The Great Society

Is Lincoln Center's portrayal of LBJ's presidency worth your vote?

By Andrew Andrews

The Great Society tracks the decline of Lyndon B. Johnson's popularity at Lincoln Center Theater.

Lyndon Baines Johnson’s tumultuous term from 1964 to 1969 is the focus of Robert Schenkkan’s second play about the president. Brian Cox follows in the footsteps of Bryan Cranston, who, in the spring of 2014, played the Commander-in-chief in Schenkkan’s All The Way, which covered LBJ’s first year following the assassination of John F. Kennedy.

Concentrating on Johnson’s relationship with Dr. Martin Luther King, Jr., the story depicts LBJ as always stuck between a rock and a hard place, wanting desperately to make great strides in a country that just wasn’t ready to support them. And stymied by budget constraints due largely to his mishandling of Vietnam, the playwright seems to be making the case that LBJ could have accomplished so much more, and maintained his popularity, if only he’d cut his losses early in the conflict.

Attended largely by an audience old enough to remember the events of Johnson’s presidency as they unfolded, the script depicts the man as one of witty one-liners, with a knack for calling press conferences where he convinced his political adversaries to publicly agree to schemes that they were none-too-happy to support.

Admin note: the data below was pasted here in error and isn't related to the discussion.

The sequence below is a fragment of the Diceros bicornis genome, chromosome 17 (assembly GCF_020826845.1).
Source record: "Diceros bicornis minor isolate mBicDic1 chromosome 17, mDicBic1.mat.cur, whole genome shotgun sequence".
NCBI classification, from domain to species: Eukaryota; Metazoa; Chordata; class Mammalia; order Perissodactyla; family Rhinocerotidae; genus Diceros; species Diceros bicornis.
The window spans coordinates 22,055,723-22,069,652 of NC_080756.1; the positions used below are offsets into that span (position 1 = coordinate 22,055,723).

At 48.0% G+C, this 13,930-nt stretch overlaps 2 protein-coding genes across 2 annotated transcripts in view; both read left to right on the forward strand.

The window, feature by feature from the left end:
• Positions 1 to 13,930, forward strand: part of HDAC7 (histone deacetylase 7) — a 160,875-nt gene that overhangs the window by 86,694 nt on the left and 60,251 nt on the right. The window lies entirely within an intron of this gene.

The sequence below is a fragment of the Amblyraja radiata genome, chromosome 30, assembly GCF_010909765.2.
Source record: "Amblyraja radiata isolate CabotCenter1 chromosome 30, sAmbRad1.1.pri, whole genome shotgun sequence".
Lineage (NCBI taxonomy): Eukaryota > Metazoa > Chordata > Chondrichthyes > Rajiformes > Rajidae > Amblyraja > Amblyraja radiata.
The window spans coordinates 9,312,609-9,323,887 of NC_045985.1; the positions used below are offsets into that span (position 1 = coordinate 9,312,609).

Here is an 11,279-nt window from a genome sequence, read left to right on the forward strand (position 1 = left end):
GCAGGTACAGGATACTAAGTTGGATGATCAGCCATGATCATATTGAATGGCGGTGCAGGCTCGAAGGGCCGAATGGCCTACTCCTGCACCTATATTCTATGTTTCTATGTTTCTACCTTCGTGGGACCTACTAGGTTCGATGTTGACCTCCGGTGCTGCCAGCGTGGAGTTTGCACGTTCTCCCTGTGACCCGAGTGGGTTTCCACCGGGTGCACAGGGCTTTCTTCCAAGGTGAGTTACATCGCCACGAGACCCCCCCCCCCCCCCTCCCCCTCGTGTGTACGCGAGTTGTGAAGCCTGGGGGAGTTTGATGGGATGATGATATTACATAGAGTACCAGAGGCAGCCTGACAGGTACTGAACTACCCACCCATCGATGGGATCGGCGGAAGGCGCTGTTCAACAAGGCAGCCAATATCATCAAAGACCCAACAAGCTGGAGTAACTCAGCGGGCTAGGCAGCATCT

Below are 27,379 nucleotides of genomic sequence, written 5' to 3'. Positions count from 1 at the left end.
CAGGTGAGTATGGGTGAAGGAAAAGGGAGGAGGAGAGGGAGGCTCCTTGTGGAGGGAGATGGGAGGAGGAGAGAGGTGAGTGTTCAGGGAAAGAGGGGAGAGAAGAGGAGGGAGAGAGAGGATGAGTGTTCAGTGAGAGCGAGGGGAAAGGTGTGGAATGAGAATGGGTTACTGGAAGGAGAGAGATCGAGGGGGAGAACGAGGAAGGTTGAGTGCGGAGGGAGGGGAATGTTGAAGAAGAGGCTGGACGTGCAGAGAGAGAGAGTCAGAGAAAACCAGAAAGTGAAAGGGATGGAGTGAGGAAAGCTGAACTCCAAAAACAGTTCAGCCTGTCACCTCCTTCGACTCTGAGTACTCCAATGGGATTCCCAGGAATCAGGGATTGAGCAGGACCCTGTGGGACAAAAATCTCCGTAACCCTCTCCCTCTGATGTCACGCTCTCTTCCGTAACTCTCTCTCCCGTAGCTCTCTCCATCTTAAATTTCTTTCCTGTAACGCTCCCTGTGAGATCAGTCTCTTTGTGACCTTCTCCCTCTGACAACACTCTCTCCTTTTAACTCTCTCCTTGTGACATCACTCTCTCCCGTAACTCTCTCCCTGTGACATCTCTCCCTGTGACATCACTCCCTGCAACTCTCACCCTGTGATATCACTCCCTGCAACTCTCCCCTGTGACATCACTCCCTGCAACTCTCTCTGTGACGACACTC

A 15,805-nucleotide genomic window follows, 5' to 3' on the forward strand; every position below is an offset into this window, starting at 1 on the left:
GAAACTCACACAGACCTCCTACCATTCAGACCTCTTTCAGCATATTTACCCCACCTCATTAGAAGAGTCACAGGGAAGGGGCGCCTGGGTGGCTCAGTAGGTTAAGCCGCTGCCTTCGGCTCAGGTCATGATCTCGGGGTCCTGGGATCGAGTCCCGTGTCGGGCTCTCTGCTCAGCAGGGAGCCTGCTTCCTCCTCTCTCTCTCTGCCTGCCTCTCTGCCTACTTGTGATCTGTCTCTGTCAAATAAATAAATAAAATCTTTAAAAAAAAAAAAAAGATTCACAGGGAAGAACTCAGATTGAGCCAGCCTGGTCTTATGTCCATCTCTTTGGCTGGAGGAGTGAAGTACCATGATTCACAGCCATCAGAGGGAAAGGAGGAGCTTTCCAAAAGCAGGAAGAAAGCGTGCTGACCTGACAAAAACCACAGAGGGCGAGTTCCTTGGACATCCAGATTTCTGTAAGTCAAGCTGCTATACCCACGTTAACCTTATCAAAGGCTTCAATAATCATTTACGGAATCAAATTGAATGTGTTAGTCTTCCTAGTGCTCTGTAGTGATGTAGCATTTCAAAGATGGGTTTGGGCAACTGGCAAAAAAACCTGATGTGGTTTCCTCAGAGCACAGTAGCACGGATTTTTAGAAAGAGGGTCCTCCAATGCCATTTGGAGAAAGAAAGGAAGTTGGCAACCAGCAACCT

With Grantham Coleman as Dr. King, The Great Society is almost as much about MLK’s own struggles—not only with LBJ’s pace of action, but within his camp, and against the influences of the Black Power movement that conflicted with his philosophy of non-violent demonstration.

Perhaps because they are portraying larger-than-life characters, the cast of seventeen feels more like a team of celebrity impersonators than actors, with the historical figures always looking like they’re on camera, even during private discussions. Comparing archival footage of LBJ to Cox’s performance, I especially notice that the lead seems to exaggerate the president’s mannerisms and tone. And after watching him trip over his lines nearly two dozen times during this performance, I can’t help but think a different actor would better serve in the role.

Stuffed into seats with less room than the Basic Economy cabin on a domestic airline, we also found it difficult to remain comfortable throughout the performance, even given a much-needed intermission to stand and stretch our legs. While the lines of sight at the Beaumont are excellent due to the stadium-style seating, the lack of space is a definite distraction even from the most interesting of shows.

Despite these significant shortcomings, I actually did enjoy this performance. Although I lack the expertise to personally speak to the accuracy of the events, Schenkkan’s script is well-written, and the direction is as tight as you’d expect from a production of this caliber. Coleman’s depiction of Dr. King was especially noteworthy, convincingly portraying the leader’s conviction to peace and cooperation as the only road leading to equality. And since I can’t award partial stars in the five-piece rating system, I’m electing to round up instead of rounding down.


Andrew Andrews attended The Great Society at Vivian Beaumont Theater in Manhattan on Friday, September 13, 2019 @ 8:00pm to write this review.